Friday, 7 August 2015

Two Australian reptiles kick up a skink over coal mining

By Wendy FrewAustralia editor, BBC News Online

6 August 2015 

This week a giant coal mine that could produce millions of tonnes of coal for export to India was scuttled by two Australian reptiles.

After a five-year approval process, the humble Yakka Skink - a secretive lizard known to hide under rocks and inside hollow logs - and the Ornamental Snake brought to a halt a A$16bn ($12bn; £8bn) mine, rail and port project proposed for the Galilee Basin in Queensland.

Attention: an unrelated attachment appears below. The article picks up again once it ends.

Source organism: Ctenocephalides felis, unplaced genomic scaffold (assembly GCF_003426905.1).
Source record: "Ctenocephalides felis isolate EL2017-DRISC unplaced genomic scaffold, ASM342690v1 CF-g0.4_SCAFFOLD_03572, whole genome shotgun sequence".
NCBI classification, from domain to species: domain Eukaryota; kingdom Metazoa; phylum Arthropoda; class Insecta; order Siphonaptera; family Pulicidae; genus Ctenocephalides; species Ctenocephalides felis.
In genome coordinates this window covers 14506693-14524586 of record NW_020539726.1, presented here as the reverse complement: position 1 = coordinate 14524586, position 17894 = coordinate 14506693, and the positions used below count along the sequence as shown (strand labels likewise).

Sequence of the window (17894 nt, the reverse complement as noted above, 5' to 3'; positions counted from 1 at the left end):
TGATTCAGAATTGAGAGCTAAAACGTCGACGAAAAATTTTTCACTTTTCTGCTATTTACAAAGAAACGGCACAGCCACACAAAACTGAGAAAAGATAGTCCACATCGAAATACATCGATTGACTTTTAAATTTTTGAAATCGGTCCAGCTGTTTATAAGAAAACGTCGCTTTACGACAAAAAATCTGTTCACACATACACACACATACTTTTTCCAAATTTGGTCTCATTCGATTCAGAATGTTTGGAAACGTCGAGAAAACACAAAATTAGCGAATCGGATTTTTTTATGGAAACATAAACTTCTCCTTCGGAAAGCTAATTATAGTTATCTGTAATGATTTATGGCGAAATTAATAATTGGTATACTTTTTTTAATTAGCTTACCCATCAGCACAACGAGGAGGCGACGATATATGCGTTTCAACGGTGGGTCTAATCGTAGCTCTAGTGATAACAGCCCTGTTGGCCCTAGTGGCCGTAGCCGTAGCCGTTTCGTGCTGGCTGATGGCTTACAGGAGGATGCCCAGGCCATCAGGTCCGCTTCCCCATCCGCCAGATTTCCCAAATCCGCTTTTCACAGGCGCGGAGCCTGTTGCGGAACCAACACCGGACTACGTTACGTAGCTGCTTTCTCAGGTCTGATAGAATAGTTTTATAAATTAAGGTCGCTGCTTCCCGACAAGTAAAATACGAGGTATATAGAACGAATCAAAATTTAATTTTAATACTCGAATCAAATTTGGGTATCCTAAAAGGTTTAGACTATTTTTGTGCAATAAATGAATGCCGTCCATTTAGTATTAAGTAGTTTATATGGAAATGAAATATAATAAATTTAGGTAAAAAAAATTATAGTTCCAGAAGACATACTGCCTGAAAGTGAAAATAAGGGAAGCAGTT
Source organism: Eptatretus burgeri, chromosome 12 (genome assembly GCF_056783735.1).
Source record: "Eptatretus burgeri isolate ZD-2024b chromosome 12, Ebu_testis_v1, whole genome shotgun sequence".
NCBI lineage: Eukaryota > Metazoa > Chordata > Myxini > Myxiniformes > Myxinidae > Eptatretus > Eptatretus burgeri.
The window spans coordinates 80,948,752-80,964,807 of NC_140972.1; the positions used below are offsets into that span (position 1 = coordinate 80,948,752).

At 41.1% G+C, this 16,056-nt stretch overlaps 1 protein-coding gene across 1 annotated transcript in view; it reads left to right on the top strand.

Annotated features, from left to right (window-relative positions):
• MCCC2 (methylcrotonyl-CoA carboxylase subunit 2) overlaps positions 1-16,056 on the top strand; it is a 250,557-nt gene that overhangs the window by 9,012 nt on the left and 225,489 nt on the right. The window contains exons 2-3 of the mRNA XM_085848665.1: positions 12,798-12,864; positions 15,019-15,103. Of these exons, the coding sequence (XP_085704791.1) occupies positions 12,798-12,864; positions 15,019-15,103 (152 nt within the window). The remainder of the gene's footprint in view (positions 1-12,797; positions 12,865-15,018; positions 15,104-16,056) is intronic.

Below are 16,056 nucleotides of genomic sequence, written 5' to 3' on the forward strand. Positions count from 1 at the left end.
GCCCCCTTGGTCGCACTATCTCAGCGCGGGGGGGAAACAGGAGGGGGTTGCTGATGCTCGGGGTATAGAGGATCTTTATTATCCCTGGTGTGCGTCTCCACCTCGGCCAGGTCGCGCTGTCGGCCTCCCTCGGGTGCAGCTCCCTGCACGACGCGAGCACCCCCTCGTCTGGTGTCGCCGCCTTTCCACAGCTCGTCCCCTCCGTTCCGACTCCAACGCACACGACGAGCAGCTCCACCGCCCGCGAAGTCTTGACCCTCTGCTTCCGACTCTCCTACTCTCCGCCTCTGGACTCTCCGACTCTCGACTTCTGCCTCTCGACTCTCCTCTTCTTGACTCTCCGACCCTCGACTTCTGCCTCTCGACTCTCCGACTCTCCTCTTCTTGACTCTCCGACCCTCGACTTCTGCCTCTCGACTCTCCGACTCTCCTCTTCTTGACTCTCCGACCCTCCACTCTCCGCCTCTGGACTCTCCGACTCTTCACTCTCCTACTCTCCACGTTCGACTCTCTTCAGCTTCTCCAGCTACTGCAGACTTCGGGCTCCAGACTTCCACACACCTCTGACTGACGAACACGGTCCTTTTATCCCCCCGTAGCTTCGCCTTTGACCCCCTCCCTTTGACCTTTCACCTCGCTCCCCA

The two reptiles are among Australia's most threatened species.

Because the federal environment minister failed to take into account what the mine could mean for their habitat, his earlier approval for the mine was overturned by the Federal Court of Australia.

The mine may still go ahead but the delay is the latest chapter in a long history of Australian flora and fauna causing grief to developers.

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